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What to Check Out On First Thursday


 Andrew Fallat’s “Stone Skipping Machine” (2010)

Pioneer Square’s First Thursday art walk can be overwhelming. With each block filled with galleries, it’s hard to know where to pop in and peruse. To help out, here are some venues pushing out eye catching exhibits.

Ohio native Andrew Fallat presents Echolalia (which refers to a compulsive disorder in which a person repeats meaningless words or phrases) at Gallery4Culture. Fallat displays this anxiety-causing disorder using his two hand operated machines he built that perform specific tasks (like plate-spinning and stone-skipping) in repetitious movements.

Over at Core Gallery, artists Jim Stoccardo and David Hytone show off their paintings. Stoccardo’s cartoon-like land and cityscapes are created using acrylic paint. Hardly brushing the paintbrush onto the canvas or wood, Stoccardo creates watery images that are transparent enough to see the pencil-lined objects. Hytone, on the other hand, uses thick layers of oil paint for his abstract paintings. This will be only the third exhibit for Hytone (his last one was in 1992), who took a long hiatus from painting to pursue music.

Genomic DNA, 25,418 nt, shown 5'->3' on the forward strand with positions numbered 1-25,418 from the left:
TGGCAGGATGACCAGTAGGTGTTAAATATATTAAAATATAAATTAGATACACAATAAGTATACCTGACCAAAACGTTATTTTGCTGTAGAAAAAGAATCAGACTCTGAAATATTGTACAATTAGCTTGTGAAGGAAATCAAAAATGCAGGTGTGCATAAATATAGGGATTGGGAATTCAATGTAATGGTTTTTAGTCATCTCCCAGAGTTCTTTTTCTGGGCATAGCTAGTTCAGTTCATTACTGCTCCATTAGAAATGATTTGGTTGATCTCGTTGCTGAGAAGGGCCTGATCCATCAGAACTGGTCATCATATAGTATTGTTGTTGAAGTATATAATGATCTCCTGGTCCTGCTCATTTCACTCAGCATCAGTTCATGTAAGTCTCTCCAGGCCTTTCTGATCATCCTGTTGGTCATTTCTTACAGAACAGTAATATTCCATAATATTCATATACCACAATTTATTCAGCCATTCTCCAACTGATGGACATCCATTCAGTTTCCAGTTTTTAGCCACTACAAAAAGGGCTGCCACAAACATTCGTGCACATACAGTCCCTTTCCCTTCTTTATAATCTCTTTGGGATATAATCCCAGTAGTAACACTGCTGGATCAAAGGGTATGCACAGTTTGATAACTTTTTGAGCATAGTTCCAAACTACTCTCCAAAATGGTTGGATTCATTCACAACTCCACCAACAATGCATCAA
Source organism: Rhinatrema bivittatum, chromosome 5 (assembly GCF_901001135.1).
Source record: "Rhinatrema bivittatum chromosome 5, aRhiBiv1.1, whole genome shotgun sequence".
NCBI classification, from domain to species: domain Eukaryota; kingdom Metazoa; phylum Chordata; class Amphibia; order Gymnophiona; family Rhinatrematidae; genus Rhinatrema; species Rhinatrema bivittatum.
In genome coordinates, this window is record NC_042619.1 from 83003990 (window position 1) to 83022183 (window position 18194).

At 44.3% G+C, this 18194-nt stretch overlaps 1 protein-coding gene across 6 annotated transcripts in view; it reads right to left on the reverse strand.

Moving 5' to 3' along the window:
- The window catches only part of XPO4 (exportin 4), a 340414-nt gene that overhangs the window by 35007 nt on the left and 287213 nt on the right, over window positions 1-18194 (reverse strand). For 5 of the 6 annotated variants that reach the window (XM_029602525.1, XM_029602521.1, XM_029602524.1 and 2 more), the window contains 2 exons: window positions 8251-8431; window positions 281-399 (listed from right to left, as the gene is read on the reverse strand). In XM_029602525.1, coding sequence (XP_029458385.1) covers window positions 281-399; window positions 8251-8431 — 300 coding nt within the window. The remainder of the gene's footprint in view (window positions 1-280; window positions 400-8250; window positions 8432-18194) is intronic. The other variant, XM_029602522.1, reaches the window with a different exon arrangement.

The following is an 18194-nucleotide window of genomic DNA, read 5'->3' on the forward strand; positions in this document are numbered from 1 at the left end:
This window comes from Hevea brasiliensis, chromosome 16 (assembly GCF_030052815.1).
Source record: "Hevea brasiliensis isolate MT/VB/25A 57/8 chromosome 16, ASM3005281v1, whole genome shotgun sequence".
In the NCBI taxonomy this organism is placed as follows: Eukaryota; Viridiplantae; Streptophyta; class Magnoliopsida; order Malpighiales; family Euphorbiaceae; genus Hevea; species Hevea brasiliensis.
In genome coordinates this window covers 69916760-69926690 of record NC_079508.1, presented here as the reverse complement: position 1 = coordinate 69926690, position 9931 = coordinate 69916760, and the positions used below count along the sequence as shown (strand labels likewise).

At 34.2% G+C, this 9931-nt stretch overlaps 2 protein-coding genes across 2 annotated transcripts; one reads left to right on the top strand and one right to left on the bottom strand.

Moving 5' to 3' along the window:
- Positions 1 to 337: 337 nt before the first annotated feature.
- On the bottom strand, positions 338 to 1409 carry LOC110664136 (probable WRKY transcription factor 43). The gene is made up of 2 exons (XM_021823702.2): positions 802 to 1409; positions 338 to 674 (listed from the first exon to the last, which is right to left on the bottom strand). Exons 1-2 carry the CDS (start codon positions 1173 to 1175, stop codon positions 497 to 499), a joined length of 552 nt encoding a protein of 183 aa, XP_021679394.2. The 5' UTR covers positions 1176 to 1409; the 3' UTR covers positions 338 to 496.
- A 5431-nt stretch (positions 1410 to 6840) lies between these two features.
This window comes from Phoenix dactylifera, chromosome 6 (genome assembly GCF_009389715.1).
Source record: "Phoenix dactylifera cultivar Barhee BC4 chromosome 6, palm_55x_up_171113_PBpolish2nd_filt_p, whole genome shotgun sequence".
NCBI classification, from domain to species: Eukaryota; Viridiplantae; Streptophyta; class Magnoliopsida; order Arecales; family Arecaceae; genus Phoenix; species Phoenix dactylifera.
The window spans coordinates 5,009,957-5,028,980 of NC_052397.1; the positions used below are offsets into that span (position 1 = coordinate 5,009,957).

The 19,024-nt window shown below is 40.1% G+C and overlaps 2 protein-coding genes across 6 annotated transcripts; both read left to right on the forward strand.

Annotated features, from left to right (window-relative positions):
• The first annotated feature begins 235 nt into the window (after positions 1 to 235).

Richard Morhous makes bold statements with his acrylic works on claybord at the Lisa Harris Gallery. Morhous emphasizes industrial pipes and fire escape stairs found in cities, avoiding straight lines so as to make a rippling effect. At SOIL, a group exhibit will be going on throughout the evening. Bloom & Collapse will present the works of seven pairs of artists targeting the issues of decay, fragmentation and decomposition. The projects are not restricted to any one medium—everything from animated video, paintings and sculpture will be on display.


Susanna Bluhm & Joey Veltkamp’s animation still “One Day I’ll Grow Up” (2011) at SOIL

Other notables include Gallery110’s Couplings exhibit, a selection of work revolving around the theme of intimacy between two individuals, and Shift Collaborative Studio’s premier of artists Ruthie V. and Daya B. Astor’s work.

 


Photos courtesy of the artists

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